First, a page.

Batting line-up

West Indies batting line-up, in any kind of cricket, with Runako Morton batting at number two, Travis Dowling batting at number three, Lendl Simmons at number four, Narsingh Deonarine at number five (worse at number three), and Ramdin at number six, was disappointing.

What was really embarrassing, however, was to see them going in and coming out like lambs, victims not so much of the bowlers' skill but more so of poor technique.

Some of them batted as if they have never been told, for example, not only that they must move their feet in order to get behind the ball or close to it, but that when playing back, a batsman should go back and across, not back and away.

When it came to something as basic as running between the wickets - judging a run, getting into a position where one can see the ball when turning for a second run, or simply running in a line to protect one's wicket from a run-out attempt, the West Indies, unlike the well drilled, well groomed Australia, were simply amateurish.

The West Indies now move on to the Twenty20, and with batsmen like Gayle, Pollard, and Dwayne Smith, they could win that contest.

Win or lose, however, there are a few questions which should be asked and which, hopefully, should also be answered.

Although he is a brilliant fielder and a capable part-time bowler, I do not believe Brendan Nash is a one-day cricketer.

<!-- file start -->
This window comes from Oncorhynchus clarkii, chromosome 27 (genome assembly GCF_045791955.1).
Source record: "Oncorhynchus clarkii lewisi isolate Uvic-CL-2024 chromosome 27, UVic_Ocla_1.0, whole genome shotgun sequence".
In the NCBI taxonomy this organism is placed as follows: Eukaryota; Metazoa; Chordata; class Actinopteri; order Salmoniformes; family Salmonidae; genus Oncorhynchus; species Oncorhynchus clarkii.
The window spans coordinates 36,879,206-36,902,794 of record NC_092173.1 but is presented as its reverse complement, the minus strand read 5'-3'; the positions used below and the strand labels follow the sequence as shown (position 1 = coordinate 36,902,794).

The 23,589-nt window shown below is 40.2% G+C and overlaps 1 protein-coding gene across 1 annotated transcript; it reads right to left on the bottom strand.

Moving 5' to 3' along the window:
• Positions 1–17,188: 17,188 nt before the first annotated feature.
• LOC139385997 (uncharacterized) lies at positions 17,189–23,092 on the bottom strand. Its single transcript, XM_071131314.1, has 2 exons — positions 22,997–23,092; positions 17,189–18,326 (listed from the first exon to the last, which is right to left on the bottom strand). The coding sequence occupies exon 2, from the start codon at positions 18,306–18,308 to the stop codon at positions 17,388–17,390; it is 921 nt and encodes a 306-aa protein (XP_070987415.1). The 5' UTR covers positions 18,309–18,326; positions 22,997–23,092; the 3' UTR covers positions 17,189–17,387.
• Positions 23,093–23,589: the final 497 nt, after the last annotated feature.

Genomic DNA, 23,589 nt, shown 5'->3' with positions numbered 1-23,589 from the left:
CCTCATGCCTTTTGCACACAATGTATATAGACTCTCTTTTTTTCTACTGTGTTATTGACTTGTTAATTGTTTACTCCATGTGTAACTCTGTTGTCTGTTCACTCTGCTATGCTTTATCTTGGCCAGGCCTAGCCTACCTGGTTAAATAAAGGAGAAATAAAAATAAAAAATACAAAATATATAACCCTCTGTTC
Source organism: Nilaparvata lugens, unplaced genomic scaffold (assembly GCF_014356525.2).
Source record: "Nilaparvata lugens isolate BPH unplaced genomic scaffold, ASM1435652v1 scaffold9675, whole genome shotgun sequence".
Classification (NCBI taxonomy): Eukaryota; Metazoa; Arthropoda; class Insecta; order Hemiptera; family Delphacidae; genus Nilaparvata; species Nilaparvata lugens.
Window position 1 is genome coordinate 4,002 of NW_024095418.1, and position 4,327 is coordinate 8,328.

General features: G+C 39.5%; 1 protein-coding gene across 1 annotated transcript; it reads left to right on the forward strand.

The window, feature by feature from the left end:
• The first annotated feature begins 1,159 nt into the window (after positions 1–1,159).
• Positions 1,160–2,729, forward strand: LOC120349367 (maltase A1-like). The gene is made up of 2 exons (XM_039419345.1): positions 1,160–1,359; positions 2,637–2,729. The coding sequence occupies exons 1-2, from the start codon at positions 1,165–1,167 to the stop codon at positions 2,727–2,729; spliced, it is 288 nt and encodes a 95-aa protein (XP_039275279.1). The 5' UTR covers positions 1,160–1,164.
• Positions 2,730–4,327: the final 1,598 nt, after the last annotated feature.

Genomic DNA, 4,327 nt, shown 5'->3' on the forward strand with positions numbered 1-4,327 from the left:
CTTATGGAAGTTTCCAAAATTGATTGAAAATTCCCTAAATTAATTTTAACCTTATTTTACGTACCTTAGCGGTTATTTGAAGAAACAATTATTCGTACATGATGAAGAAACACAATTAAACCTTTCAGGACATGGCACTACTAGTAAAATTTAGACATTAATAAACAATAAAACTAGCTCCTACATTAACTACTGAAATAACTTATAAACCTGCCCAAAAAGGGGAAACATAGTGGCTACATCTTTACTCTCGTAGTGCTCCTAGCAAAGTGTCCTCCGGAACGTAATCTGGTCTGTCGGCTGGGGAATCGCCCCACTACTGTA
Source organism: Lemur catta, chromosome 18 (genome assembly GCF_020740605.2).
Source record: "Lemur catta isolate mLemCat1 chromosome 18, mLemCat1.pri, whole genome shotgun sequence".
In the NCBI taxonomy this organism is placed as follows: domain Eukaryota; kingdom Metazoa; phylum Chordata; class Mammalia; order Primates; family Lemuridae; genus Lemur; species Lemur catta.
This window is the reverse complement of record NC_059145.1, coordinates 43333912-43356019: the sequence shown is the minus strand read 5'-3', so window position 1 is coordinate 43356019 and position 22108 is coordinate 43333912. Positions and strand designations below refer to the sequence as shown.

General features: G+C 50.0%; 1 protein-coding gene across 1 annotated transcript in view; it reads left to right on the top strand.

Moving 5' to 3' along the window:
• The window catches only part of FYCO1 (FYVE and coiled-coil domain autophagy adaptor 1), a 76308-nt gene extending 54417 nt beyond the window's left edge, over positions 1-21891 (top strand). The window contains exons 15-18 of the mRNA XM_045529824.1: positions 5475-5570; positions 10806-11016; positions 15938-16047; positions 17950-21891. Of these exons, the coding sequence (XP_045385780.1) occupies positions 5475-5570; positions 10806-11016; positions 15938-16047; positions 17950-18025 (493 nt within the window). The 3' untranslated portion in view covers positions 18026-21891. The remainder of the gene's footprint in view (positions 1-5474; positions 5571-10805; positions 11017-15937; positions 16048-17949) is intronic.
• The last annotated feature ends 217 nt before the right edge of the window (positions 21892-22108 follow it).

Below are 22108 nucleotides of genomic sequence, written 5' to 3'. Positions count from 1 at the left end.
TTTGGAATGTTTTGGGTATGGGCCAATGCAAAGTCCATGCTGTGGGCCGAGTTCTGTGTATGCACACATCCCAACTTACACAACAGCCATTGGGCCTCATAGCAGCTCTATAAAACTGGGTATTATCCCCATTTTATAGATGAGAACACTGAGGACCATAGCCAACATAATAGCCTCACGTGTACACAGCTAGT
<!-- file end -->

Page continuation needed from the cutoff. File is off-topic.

The first question, however, is this: why was Nash selected for the tour yet not selected for even one match when the batting was so disappointing and even after his team fell for scores like 143 in 34.2 overs and 170 in 39.4 overs?

The second question is this: why was fast bowler Gavin Tonge selected for the tour and then, especially with Kemar Roach injured, not selected for even one match while Dwayne Smith opened the bowling and Daren Sammy selected and coming on first change?

As far as I know, and can remember, Pollard and Dwayne Smith, who batted quite well in the circumstances and especially Pollard, are batsmen who bowl a bit, and with only two specialist bowlers, Rampaul and Miller, the team needed two more bowlers.

Quality and quantity

Bowlers win matches, quality is always better than quantity, as bowlers Pollard, Smith, and Sammy are not specialists, too many cooks spoil the broth, and may be that is why Australia ran up such huge scores, why the West Indies, with seven batsmen plus Ramdin and Sammy, could not even challenge them, and why Australia, with a balanced team every time, nailed the West Indies early on the way to winning all four matches comfortably.

In the first match, the West Indies, who won the toss four times, stumbled to 12 for three and 44 for four batting second, in the second match, they were 16 for four and 77 for six batting first, in the fourth match, after chipping to 44 without loss, they were 55 for three and 146 for six batting second, and in the fifth and final match, they were 19 for three and 39 for four batting second after losing the toss.

The West Indies did not need Sammy. With Pollard and Smith in the team, and also Hinds, they needed at least one more bowler.

The final question is this: how come the West Indies selected Pollard and Smith and sent Ramdin to bat ahead of them at number six?